, Volume 4, Issue 4, pp 230-238

Depression of extra-cellular GABA and increase of NMDA-induced nitric oxide following acute intra-nuclear administration of alcohol in the cerebellar nuclei of the rat

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Abstract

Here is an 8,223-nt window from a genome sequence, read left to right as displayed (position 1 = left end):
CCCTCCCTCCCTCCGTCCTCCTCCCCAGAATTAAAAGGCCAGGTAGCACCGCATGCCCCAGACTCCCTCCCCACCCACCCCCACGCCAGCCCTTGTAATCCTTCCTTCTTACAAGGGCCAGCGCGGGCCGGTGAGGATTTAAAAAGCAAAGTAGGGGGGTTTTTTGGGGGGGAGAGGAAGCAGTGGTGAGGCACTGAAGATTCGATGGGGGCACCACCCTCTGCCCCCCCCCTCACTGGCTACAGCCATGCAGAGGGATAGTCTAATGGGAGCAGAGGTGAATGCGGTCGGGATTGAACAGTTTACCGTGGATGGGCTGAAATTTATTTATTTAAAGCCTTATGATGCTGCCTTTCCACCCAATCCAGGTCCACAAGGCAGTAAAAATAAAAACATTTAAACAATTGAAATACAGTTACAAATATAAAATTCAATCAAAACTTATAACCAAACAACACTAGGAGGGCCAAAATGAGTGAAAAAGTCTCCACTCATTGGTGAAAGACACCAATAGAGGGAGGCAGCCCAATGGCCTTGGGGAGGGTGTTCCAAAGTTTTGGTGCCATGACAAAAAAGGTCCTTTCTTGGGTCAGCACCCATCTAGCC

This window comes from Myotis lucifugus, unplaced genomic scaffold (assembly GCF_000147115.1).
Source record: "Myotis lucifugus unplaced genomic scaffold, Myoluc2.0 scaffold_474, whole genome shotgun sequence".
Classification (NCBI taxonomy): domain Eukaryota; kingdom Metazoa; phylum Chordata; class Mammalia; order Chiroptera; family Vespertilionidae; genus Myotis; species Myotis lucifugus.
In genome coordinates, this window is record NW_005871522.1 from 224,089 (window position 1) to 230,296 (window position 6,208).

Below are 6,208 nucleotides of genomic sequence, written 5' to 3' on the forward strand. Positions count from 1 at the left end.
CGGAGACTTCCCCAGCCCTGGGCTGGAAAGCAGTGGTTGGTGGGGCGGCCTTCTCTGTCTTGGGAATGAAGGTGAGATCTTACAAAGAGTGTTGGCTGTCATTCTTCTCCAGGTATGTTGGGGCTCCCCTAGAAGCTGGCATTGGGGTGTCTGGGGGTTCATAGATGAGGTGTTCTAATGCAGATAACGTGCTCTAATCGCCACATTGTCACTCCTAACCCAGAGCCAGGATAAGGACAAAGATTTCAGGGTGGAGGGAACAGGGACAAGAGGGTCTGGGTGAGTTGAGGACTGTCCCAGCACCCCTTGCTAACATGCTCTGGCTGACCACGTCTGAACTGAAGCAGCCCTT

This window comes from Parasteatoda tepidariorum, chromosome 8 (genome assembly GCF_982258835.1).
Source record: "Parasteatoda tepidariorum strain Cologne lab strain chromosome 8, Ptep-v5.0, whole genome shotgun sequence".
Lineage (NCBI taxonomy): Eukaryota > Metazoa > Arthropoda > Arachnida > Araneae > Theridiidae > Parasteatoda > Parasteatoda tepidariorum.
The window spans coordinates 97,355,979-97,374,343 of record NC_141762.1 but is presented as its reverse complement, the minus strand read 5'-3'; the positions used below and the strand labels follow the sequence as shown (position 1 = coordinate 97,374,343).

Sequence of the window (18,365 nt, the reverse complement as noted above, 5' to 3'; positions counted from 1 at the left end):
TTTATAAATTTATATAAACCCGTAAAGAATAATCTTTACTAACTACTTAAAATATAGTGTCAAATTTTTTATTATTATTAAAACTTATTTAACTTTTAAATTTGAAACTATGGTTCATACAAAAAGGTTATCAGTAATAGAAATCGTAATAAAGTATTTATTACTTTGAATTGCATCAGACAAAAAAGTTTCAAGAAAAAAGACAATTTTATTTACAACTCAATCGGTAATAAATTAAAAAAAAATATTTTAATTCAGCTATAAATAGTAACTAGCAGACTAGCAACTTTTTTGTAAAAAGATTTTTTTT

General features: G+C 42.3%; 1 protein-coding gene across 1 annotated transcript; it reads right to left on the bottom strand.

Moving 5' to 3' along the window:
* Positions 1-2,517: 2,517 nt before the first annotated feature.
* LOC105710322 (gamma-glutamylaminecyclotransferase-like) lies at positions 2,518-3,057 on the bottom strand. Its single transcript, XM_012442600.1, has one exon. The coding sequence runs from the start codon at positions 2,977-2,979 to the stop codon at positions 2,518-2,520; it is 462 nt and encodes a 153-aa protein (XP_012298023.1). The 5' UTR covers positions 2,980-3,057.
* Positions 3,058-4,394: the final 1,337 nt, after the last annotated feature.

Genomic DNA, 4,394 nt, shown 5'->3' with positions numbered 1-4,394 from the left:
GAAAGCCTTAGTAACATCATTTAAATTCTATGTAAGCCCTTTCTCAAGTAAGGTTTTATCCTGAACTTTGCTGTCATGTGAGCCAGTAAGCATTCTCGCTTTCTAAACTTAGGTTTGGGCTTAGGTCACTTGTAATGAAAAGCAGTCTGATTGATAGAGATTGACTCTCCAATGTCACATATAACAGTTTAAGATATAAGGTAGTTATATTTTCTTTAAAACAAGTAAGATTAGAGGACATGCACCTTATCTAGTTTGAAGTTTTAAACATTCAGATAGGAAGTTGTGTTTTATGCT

Gamma-aminobutyric acid (GABA) and nitric oxide are two key-transmitters in cerebellar nuclei, the major output of cerebellar circuitry. The aims of this study were to investigate the effects of acute intra-cerebellar administration of ethanol (20 mM) on extra-cellular levels of GABA and on the NMDA-induced nitric oxide (NO) production using microdialysis in the rat. We also studied: (i) the effects of a pre-administration of DNQX, a specific antagonist of AMPA receptors, on NO production, (ii) the effects of a pre-administration of 7-NI (7-nitroindazole, an inhibitor of neuronal nitric oxide synthase NOS) and APV (D-2-amino-5-phosphonovaleric acid, a specific blocker of the NMDA type glutamate receptors) on the actions of alcohol/NMDA on glutamate receptors, and (iii) thein vivo interaction between DNQX, ethanol and NMDA receptor activation. We found that ethanol decreased the amount of extra-cellular GABA, and that this effect was counterbalanced by administration of tiagabine 1 mg/kg, a potent inhibitor of GAT-1 GABA transporter, given by the i.p. route. In loco administration of NMDA increased the levels of NO, as previously reported. A pre-administration of DNQX (500 microM) increased significantly the production of NO up to toxic levels, as well as ethanol administration. A preadministration of 7-NI or APV reduced significantly the amounts of NO when NMDA and alcohol were infused simultaneously. The combination of ethanol with DNQX was associated with a marked enhancement of the concentrations of NO. The activity of GAT-1 in cerebellar nuclei and around this target, including in glial cells expressing GAT-1 activated by ambient GABA, seems to be spared by ethanol. Tiagabine could be considered as a candidate for future investigational treatments of acute ethanol-induced dysfunction of cerebellar nuclei. We found a potentiation of the production of NO when AMPA antagonists are given simultaneously to ethanol. The hypothesis of AMPA neurotoxicity, which has convincing arguments during chronic exposure, is challenged in this model of acute cerebellar nuclear toxicity of alcohol.